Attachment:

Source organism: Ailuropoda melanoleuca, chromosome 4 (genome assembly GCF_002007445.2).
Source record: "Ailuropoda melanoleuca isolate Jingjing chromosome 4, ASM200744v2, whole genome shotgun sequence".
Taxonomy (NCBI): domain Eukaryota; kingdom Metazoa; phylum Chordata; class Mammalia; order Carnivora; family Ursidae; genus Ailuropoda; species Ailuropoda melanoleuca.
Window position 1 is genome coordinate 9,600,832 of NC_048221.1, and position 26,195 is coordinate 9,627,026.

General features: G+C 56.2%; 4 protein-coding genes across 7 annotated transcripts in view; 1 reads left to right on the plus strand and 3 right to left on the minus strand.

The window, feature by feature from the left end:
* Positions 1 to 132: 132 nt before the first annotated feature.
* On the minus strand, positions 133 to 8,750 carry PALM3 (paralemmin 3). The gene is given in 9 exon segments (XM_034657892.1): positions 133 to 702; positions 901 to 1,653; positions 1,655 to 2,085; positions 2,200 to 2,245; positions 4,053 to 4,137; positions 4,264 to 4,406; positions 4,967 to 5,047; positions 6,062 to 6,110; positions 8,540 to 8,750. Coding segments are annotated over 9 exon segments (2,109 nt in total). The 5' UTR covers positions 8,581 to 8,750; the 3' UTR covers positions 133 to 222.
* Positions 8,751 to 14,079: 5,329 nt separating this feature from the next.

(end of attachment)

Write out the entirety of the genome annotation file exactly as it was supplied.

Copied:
Source organism: Ailuropoda melanoleuca, chromosome 4 (genome assembly GCF_002007445.2).
Source record: "Ailuropoda melanoleuca isolate Jingjing chromosome 4, ASM200744v2, whole genome shotgun sequence".
Taxonomy (NCBI): domain Eukaryota; kingdom Metazoa; phylum Chordata; class Mammalia; order Carnivora; family Ursidae; genus Ailuropoda; species Ailuropoda melanoleuca.
Window position 1 is genome coordinate 9,600,832 of NC_048221.1, and position 26,195 is coordinate 9,627,026.

General features: G+C 56.2%; 4 protein-coding genes across 7 annotated transcripts in view; 1 reads left to right on the plus strand and 3 right to left on the minus strand.

The window, feature by feature from the left end:
* Positions 1 to 132: 132 nt before the first annotated feature.
* On the minus strand, positions 133 to 8,750 carry PALM3 (paralemmin 3). The gene is given in 9 exon segments (XM_034657892.1): positions 133 to 702; positions 901 to 1,653; positions 1,655 to 2,085; positions 2,200 to 2,245; positions 4,053 to 4,137; positions 4,264 to 4,406; positions 4,967 to 5,047; positions 6,062 to 6,110; positions 8,540 to 8,750. Coding segments are annotated over 9 exon segments (2,109 nt in total). The 5' UTR covers positions 8,581 to 8,750; the 3' UTR covers positions 133 to 222.
* Positions 8,751 to 14,079: 5,329 nt separating this feature from the next.